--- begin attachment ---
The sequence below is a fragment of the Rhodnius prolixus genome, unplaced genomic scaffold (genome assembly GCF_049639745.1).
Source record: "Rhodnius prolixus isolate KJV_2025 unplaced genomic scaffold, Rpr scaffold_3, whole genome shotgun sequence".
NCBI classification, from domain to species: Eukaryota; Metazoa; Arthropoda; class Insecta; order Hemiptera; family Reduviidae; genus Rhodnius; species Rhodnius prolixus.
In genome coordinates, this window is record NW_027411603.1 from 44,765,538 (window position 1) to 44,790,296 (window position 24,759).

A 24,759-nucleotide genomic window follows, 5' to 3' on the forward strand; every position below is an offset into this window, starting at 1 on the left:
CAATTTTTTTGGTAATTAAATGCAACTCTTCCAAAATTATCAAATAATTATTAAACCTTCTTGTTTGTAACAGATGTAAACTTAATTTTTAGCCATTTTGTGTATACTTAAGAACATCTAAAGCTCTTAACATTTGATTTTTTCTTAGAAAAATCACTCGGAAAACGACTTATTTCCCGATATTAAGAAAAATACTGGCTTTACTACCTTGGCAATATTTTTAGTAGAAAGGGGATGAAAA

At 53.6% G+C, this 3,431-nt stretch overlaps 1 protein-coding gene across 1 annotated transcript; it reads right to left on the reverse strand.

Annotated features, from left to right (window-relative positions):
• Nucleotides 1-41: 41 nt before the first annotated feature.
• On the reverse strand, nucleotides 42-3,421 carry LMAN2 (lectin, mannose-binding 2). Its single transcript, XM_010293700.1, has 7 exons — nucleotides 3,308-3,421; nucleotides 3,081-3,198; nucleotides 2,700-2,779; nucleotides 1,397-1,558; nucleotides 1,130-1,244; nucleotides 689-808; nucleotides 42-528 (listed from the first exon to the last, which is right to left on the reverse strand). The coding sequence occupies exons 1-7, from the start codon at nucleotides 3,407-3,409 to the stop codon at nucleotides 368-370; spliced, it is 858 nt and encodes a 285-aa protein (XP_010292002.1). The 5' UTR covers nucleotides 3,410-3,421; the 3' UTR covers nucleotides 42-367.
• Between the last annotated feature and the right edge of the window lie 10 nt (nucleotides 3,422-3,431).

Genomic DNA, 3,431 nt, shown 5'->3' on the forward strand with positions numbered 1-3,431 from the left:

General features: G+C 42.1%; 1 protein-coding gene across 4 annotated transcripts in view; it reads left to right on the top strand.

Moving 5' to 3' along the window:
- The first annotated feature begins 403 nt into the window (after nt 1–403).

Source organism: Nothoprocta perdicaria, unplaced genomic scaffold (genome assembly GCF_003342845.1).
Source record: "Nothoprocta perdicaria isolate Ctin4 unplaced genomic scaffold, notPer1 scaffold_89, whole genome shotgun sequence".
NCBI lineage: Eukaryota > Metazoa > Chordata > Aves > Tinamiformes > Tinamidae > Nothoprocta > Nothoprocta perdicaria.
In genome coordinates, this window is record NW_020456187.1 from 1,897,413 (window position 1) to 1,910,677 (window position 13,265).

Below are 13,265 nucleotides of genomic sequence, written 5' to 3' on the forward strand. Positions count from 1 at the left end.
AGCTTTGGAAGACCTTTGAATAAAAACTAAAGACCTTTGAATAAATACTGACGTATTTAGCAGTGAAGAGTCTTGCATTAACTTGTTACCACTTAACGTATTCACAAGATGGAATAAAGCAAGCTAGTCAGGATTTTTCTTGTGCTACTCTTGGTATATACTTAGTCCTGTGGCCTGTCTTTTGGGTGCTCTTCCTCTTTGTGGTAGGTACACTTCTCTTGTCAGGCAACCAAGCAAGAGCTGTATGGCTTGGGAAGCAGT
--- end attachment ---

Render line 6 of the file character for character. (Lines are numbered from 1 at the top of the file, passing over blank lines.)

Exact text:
CAATTTTTTTGGTAATTAAATGCAACTCTTCCAAAATTATCAAATAATTATTAAACCTTCTTGTTTGTAACAGATGTAAACTTAATTTTTAGCCATTTTGTGTATACTTAAGAACATCTAAAGCTCTTAACATTTGATTTTTTCTTAGAAAAATCACTCGGAAAACGACTTATTTCCCGATATTAAGAAAAATACTGGCTTTACTACCTTGGCAATATTTTTAGTAGAAAGGGGATGAAAA